Sunday, 26 May 2013

The Symbolism of Gloves in the 17th Century

By Deborah Swift

In The Gilded Lily, Jay Whitgift, the dashing but dangerous man-about-town, gives Ella, my feisty maid, a pair of gloves. As I researched the sort of gloves that Ella might have worn I re-connected with the idea that gloves often had a symbolic meaning. Their unmistakable form, and their manner of taking on an individual’s body shape so that they appear to be part of the person even when they’re off, must be why they have attained such social and psychological significance. And this is why I chose them as an intimate gift.

Gloves were made mostly of leather, suede or kidskin, which would stretch to fit the hand. Black ones were worn at funerals, and those attending would be expected to wear them. Relatives of the deceased would often supply black gloves for the poorer members of the congregation for fear of the shame of un-gloved mourners.

Yellow was worn for hunting and blood-sports, and white at balls or social occasions, and for the aristocracy who could afford servants to keep them clean. Hands dressed in with pale kid gloves looked manifestly unacquainted with work, and this was desirable for the upper classes.

In the 16th and 17th century  women would go to bed wearing gloves filled with marigold cream to whiten and soften their hands. Glovers often scented their gloves - common perfumes were cinnamon or cloves, but the most costly gloves were scented with musk, civet, ambergris, and spirit of roses.

Eighteenth-century Irish "chickenskin" gloves were even thinner and smoother than kid. They were cut from the skins of aborted calves, and so fine that they came folded into the shell of a walnut.
Margaret Visser – The Way We Are.
Dents Glove Museum
chicken skin gloves so small they can fit in a walnut shell (linked to BBC article)
Not sure I like that idea, it sounds very grim!

As with a handshake, in the 17th century gloves meant faith in the transaction or confidence in the person, so transactions of land or property could be made by handing over the symbol of a glove.
The tradition of “throwing down the gauntlet”, has survived in language at least, where a knight might challenge another to a duel by casting a glove at his feet – the glove being a symbol of hand to hand combat. In my third novel, A Divided Inheritance, Zachary Deane is challenged to a duel in just this way.

Judges often used to wear gloves as a symbol that their hands were unsullied by the criminals they had jurisdiction over. Gloves "lined" with money were famous as formal bribes and judges and other high up members of society often received far too many pairs of gloves to use them all; for this reason, many fine specimens survive. These are often highly decorative, with gold braid, embroidery and sumptuous beading, as in this example. The poorer gloves, such as the ones Ella is given, that would be worn for warmth, rarely survive.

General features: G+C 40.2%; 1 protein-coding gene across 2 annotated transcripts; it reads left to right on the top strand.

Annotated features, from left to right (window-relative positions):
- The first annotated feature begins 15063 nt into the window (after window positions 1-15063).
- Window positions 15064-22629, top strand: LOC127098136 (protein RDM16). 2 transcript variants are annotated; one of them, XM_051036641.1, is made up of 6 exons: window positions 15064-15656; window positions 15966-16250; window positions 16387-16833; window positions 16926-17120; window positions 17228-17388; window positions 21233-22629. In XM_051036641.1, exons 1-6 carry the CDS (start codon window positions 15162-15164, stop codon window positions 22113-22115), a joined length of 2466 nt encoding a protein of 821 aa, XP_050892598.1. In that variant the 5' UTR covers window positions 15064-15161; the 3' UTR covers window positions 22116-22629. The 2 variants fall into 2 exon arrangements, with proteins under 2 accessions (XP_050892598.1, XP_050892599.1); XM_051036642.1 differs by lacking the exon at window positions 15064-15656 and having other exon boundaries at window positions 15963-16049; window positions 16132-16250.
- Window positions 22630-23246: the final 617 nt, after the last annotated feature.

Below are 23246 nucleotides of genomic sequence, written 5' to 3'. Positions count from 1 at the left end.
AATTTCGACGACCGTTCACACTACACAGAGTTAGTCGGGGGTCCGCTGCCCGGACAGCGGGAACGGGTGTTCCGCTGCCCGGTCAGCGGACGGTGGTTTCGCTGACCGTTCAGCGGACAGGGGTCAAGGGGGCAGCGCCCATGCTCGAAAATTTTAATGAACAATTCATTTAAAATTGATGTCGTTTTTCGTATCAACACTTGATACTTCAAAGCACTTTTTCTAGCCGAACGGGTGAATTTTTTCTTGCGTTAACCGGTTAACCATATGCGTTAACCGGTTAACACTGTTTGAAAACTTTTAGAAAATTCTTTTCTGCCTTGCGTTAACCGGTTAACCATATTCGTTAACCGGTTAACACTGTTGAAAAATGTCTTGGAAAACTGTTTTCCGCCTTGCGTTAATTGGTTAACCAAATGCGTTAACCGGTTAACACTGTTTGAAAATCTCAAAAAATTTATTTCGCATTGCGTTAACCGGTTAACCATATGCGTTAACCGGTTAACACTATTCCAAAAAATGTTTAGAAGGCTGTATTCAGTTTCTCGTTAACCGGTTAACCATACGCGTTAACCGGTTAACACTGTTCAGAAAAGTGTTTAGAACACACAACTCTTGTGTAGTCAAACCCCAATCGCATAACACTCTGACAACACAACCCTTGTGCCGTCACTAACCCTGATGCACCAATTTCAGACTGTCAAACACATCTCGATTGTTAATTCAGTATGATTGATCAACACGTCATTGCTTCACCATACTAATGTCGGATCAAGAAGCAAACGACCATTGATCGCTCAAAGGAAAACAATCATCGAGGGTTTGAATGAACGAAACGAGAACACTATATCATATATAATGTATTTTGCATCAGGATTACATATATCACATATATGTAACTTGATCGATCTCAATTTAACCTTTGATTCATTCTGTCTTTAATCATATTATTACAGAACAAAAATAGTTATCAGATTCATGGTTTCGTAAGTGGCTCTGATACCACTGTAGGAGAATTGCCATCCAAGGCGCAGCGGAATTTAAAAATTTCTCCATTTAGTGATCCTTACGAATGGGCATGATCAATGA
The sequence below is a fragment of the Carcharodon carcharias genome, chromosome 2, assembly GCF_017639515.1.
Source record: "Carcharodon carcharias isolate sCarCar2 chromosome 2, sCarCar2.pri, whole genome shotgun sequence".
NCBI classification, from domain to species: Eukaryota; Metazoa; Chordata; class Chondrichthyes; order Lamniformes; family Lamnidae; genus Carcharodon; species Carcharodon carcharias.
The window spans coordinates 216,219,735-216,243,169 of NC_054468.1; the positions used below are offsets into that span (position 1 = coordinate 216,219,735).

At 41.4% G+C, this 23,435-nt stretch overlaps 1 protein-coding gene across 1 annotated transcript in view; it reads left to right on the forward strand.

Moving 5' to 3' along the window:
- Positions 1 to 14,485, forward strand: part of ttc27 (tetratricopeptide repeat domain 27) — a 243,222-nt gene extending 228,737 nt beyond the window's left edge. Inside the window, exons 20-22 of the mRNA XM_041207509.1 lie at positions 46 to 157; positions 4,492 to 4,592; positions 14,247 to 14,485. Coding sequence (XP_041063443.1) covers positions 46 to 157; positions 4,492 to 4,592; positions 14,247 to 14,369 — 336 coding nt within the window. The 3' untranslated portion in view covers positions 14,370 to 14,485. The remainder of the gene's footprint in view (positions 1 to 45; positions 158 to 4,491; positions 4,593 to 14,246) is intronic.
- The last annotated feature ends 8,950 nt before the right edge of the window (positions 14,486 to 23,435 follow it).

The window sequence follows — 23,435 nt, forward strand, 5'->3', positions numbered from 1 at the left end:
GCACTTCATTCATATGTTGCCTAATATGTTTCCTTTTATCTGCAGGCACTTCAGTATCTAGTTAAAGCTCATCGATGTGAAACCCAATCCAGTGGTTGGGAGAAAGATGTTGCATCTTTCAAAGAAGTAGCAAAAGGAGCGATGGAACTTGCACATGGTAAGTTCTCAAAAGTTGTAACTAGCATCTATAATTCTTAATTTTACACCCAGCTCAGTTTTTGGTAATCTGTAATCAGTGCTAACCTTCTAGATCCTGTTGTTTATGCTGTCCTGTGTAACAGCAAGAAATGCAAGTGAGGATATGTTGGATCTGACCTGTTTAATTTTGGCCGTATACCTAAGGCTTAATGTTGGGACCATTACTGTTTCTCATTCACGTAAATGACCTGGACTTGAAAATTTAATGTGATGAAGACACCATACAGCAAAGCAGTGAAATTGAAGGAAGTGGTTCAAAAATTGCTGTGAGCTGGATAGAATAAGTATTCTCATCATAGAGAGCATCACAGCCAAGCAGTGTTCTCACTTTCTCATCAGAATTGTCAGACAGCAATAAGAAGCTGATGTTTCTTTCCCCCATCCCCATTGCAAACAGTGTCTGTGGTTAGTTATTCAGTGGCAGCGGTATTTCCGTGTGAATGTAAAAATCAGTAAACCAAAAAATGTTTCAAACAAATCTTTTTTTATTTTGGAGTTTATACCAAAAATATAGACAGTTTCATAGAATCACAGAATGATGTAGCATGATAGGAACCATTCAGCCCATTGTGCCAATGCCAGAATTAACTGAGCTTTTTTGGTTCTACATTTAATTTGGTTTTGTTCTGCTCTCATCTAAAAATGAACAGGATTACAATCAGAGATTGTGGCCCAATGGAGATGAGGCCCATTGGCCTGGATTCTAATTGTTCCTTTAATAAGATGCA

The wardrobe accounts for Charles I record the making of more than
1,000 pairs of gloves during a three-year period. Picture from the V&A museum
In the 16th and 17th centuries so much etiquette developed around them that men’s gloves in particular grew wider and more decorative as they were so often carried rather than worn. It was taboo to offer to shake a hand wearing gloves, or to accept a gift in a glove. Nor was it acceptable to remove them with the teeth. Approaching an altar in Church, men had to remove their gloves, and the right glove had to be removed when coming into the presence of a social superior as a mark of respect. The keeping on of your gloves indicated that you retained power by declining physical contact, whereas the removal meant you deferred to a higher position. Gloves were also to be put off when playing cards (to deter cheating, I suppose) or when eating.

From the symbolic use of gloves the custom grew up of presenting them to people of distinction on special occasions. For example, when Queen Elizabeth visited Cambridge in 1578 the vice chancellor offered her a

" a paire of gloves, perfumed and garnished with embroiderie and goldsmithe's wourke, price 60s." 

Up until quite recently women always carried matching handbags and gloves, like this picture from the 1940's - a style now only seen as a remnant at weddings, or with the royal family who, as befitting their perceived status, keep on their gloves in public.

In The Gilded Lily, Ella is delighted by her new gloves, which her sister Sadie dismisses scornfully as “trumpery”.

I originally wrote this post for  Grace Elliott's blog, thanks to her for allowing its second outing!

More information about the history of gloves can be found at

Deborah’s writing blog:
Twitter @swiftstory